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New Articles: Special Issue "Remote Sensing of Drought Monitoring" published

In the past few decades, satellite-based remote sensing has provided relatively high spatial resolution (i.e., local to synoptic scale) and high temporal resolution (i.e., hours to days) observations of the Earth. Remotely sensed imagery provides spatial continuous spectral measures across large areas that reflect both atmospheric and land surface characteristics. As a result, remote sensing data has been increasingly used for large-area drought monitoring. For example, several satellite-derived vegetation indices have been developed to monitor drought from local to global scales. Researchers are making progress in developing better drought monitoring tools to assess drought-related vegetation stress and evaluating with ground observations. In recent years, hybrid drought indices that integrate climate, satellite, and environmental data have been developed. In addition, remote sensing data collected by several recent satellite-based instruments have also been used to estimate several key variables related to drought that include land surface temperature, evapotranspiration, soil moisture, and precipitation. Satellite-based microwave and radar instruments are also increasingly being used for soil moisture and precipitation estimation.

Currently, an increasing number of new and/or more sophisticated remote sensing techniques have been used for estimating vegetation drought stress, evapotranspiration, soil moisture, ground water fluxes, and precipitation. As a result, the demand for the development of operational drought monitoring and early warning system (EWS) using these new technologies is growing in many parts of the world. Improved operational EWS may need more sophisticated analysis and modeling techniques, as well as improved scientific knowledge from the basic research. This Special Issue of Remote Sensing discusses recent advances in drought monitoring and prediction, presenting case studies conducted all over the world. Among the topics to be discussed are:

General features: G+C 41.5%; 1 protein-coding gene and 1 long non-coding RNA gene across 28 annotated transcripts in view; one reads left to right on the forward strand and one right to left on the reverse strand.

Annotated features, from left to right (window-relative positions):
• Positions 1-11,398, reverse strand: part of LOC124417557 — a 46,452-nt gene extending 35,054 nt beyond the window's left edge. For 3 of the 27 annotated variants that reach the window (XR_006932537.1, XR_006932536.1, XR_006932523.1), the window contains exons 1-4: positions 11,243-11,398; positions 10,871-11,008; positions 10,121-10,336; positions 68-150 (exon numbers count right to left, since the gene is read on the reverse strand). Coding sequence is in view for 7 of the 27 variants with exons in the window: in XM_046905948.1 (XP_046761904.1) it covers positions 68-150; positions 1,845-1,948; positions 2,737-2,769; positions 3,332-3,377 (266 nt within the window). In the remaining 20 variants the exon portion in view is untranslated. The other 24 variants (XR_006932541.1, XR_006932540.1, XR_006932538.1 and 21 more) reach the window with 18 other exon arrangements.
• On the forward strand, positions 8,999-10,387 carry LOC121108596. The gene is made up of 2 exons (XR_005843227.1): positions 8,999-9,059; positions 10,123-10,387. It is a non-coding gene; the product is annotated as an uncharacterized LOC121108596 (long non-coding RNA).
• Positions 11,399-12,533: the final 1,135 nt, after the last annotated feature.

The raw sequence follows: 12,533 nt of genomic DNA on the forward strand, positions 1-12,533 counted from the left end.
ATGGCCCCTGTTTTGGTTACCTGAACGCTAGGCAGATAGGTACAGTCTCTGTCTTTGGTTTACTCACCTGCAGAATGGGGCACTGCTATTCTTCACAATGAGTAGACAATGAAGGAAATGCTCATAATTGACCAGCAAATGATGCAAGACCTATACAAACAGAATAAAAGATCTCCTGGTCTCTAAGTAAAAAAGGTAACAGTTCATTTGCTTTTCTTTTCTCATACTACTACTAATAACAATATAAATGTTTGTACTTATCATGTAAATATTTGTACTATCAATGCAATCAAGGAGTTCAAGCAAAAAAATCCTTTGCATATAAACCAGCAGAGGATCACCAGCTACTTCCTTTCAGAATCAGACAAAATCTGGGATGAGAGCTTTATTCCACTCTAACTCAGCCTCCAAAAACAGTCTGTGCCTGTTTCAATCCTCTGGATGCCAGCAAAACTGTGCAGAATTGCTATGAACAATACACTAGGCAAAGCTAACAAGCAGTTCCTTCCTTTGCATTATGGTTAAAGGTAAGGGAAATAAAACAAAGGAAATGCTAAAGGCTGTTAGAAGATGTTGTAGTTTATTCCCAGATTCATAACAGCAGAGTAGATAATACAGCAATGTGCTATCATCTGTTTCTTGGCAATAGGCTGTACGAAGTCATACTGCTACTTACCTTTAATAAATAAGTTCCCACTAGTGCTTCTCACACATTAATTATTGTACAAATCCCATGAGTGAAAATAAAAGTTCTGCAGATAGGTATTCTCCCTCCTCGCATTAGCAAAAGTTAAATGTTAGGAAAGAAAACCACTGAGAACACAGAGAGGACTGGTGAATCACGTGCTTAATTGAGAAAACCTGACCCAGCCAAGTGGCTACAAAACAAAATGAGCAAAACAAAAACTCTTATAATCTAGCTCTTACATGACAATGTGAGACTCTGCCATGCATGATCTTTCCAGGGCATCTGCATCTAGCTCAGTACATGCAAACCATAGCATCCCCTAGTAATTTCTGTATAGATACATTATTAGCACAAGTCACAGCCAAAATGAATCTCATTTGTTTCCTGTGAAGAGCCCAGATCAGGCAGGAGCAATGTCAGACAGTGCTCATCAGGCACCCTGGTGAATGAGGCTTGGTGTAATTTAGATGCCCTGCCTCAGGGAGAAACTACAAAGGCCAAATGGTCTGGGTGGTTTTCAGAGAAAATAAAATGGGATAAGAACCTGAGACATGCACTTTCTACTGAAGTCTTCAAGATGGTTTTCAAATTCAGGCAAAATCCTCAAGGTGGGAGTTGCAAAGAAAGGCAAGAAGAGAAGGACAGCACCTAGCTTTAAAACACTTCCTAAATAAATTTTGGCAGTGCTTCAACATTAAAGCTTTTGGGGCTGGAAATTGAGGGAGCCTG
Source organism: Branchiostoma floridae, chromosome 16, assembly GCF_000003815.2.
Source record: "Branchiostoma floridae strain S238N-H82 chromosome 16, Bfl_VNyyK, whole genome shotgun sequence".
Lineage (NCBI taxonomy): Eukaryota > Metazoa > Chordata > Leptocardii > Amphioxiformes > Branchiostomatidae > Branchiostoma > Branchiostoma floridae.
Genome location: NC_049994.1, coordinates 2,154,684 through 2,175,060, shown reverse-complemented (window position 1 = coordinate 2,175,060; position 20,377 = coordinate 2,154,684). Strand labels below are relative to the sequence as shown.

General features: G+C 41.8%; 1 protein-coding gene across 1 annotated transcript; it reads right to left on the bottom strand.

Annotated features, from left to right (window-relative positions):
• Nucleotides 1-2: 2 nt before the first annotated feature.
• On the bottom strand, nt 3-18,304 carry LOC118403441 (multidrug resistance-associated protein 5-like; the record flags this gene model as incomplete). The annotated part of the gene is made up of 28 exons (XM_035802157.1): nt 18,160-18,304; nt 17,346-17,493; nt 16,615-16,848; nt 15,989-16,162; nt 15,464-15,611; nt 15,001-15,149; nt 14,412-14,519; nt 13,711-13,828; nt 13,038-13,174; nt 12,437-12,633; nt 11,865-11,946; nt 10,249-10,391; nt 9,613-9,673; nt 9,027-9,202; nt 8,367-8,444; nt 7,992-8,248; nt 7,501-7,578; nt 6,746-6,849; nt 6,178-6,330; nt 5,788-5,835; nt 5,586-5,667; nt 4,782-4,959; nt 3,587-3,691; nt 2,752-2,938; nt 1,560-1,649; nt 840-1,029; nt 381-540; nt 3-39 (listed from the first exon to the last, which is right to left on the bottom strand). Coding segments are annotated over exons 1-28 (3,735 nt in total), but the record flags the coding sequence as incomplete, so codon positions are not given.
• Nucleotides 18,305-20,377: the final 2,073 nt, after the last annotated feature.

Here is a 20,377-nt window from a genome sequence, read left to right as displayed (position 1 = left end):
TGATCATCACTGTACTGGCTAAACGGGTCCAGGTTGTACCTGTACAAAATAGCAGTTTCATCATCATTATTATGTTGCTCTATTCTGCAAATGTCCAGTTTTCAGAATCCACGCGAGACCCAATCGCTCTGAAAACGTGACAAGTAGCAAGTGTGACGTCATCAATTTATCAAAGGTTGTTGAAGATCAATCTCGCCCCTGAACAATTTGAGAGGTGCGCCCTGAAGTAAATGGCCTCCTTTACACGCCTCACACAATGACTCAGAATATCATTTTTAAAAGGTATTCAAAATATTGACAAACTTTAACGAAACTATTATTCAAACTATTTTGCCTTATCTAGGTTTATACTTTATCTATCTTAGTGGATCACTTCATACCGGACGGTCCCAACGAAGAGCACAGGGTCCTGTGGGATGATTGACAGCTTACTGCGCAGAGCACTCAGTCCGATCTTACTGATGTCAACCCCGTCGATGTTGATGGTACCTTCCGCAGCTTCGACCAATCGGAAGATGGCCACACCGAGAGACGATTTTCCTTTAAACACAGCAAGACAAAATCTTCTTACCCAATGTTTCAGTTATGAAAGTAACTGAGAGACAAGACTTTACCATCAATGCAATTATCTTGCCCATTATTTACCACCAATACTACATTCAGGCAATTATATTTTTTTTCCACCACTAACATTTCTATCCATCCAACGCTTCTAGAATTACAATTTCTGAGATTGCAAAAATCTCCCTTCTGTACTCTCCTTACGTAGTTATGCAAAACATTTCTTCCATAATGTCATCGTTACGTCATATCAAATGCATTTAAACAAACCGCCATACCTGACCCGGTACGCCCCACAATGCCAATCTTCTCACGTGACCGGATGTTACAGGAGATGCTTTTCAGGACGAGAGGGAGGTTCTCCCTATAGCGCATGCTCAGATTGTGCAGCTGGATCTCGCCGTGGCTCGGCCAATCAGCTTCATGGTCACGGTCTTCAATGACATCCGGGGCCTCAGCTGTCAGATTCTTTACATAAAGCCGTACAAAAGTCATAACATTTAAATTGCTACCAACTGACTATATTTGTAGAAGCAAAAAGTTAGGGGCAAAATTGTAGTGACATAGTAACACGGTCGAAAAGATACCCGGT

• New and improved remote sensing-based drought indices that could help in identifying, classifying, and communicating drought conditions
  • Earth observations that include satellite, climate, oceanic, and biophysical data for efficient drought analysis and improved seasonal prediction
  • Improved modelling techniques to combine or integrate drought indices based on various drought indicators
  • Satellite-based soil moisture and evapotranspiration estimation
  • Remote sensing-based precipitation estimation and evaluation
  • Data mining and GIS applications to drought monitoring and prediction
  • Building Drought Early Warning Systems (DEWSs) integrating remote sensing data
  • Use of remote sensing data and applications for food security

See below the 12 articles from the special issue and more results from the same journal